Holding insulin for NPO & surgery

  1. I cannot remember. If a pt's BS is high before surgery, are we to still give the regular insulin (for nclex) & if NPO and high blood sugar.. do we still give the regular & hold the NPH?
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    About MrsRNn2009

    Joined: Oct '07; Posts: 46; Likes: 10
    Pediatric Nurse Assistant
    Specialty: Pediatric CVICU


  3. by   shoegalRN
    I thought you would give insulin before surgery because of all the steroids they use during surgery, which would cause an increase in blood sugar. That's off the top of my head, I will have to look it up to be sure.
  4. by   NurseCubanitaRN2b
    You would hold the Insulin because they're not eating before surgery. If you give them the insulin the patient will bottom out. In nursing school an RN wanted ME to give my patient insulin before surgery even though my patient was NPO. I looked at her with disbelief. I was mortified that my patients RN (she was educated in another country) wanted me to give that insulin. I looked at my instructor and of course she told her absolutely not!. Now that's a scary thing had I not been there as a student that RN would have given that patient her insulin. So in answer to your question the answer is no.
  5. by   callenRN1507
    "although opinions differ, and little data are available to allow specifying optimal treatment goals or the best approach to perioperative management of diabetes, it is clear that surgical outcomes are improved in patients with diabetes who are maintained in good metabolic control. physicians must be cognizant of patients' preoperative control, their relative need for insulin, and any factors that may be likely to increase insulin requirements.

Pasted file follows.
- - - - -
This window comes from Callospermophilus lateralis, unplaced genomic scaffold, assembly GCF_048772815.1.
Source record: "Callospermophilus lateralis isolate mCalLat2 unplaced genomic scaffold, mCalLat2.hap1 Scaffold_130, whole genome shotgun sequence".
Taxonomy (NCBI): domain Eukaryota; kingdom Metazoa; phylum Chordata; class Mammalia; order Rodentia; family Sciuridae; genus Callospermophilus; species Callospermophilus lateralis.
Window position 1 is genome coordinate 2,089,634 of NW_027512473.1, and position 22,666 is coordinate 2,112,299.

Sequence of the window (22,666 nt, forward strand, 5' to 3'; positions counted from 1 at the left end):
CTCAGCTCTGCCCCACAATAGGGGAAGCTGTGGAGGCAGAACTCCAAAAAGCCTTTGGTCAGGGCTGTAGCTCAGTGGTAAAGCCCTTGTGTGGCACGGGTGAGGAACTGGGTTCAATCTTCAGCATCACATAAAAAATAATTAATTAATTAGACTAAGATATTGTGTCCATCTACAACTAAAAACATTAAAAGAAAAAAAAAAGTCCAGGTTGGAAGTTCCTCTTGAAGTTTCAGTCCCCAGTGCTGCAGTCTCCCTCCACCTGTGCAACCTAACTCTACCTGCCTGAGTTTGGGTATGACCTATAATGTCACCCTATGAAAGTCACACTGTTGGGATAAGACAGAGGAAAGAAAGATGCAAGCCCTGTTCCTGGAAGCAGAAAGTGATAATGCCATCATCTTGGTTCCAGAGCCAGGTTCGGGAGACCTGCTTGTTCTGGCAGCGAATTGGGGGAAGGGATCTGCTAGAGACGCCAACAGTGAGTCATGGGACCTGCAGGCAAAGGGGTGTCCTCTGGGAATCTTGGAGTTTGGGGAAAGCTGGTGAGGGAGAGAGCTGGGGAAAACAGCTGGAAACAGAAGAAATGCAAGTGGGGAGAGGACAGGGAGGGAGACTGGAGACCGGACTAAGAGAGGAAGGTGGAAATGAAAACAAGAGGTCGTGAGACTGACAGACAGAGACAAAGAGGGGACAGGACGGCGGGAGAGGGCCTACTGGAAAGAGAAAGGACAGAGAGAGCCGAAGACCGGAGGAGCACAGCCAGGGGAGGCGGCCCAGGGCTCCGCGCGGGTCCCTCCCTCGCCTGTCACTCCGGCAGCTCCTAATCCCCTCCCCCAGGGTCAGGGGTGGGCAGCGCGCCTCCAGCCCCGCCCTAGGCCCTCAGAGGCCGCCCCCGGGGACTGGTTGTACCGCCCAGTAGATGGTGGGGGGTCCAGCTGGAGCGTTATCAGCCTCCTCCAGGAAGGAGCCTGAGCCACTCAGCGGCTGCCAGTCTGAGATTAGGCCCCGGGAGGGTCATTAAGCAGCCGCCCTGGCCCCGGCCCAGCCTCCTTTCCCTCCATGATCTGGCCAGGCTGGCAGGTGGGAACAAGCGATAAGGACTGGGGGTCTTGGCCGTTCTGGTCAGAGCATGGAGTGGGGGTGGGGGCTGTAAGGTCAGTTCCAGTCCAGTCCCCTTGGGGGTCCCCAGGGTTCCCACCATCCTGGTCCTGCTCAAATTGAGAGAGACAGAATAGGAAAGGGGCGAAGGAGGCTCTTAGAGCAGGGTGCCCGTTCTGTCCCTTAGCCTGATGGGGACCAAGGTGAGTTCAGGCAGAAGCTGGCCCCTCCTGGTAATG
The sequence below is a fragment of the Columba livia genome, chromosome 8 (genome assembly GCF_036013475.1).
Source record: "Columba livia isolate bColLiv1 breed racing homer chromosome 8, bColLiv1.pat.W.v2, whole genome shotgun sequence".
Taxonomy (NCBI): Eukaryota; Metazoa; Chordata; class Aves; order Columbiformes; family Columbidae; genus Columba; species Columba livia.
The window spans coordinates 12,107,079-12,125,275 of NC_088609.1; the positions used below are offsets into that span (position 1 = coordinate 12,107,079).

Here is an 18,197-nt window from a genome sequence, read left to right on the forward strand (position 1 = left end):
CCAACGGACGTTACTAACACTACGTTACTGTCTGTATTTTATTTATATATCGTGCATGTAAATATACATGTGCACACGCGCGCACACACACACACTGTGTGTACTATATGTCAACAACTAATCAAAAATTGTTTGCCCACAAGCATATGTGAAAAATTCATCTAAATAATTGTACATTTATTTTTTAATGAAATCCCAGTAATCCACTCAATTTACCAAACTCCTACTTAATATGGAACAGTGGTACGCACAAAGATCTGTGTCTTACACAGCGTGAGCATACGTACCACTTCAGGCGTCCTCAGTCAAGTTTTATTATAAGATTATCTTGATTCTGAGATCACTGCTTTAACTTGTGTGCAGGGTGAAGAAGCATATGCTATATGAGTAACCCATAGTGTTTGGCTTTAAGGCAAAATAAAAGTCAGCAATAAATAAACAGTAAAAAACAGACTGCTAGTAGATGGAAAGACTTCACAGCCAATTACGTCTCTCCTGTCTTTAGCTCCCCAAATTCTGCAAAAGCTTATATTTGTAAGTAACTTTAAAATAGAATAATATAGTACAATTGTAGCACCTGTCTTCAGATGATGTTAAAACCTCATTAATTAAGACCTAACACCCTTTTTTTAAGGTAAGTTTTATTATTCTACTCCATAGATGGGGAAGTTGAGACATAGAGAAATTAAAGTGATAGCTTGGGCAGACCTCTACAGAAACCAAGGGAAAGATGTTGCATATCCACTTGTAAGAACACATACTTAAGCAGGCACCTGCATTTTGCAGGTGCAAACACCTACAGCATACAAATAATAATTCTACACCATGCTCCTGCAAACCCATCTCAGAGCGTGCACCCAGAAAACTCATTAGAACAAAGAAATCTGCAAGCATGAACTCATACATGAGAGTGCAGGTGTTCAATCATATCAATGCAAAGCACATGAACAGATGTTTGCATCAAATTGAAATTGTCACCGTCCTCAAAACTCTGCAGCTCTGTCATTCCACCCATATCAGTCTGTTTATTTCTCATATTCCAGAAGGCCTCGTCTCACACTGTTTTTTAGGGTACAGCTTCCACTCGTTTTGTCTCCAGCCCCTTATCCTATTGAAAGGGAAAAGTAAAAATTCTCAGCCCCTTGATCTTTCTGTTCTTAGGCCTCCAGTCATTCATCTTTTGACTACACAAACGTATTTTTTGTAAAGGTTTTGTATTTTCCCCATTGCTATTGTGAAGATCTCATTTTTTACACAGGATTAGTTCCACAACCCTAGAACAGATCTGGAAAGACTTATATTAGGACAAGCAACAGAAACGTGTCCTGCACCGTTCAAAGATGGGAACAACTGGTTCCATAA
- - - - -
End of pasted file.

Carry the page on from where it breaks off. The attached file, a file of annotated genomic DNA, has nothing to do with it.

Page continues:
when insulin requirements are in doubt, it is better to err on the side of providing rather than withholding insulin. the administration of adequate glucose in conjunction with the judicious use of insulin will prevent hypoglycemia. diabetic ketoacidosis or hyperosmolar states, which may result from inadequate dosing of insulin, are not so easily managed. the key to success of any perioperative management plan is frequent monitoring of glucose, electrolyte, and fluid levels, and acid-base status. prevention of surgical complications as a result of hyperglycemia is possible with meticulous perioperative glucose management. "
    - jennifer b. marks, m.d.

    you may want to check out other resources first before jumping into conclusions..it is possible that the previous nurse who happens to be an ien as what the op was saying advised him/her as a student to administer the insulin because this is what he/she (the ien) had experienced before...clearly there are issues regarding administering insulin preoperatively but it is quite unjust to imply that being ien's does not know what they are doing...it is also possible that the op did not mean it that way but still people need to be careful on putting their words so as not to offend others...

  6. by   callenRN1507
    btw necessary preventive measures are done if ever a client will receive an insulin prior to surgery so as to maintain the control of blood glucose like giving fluids with dextrose..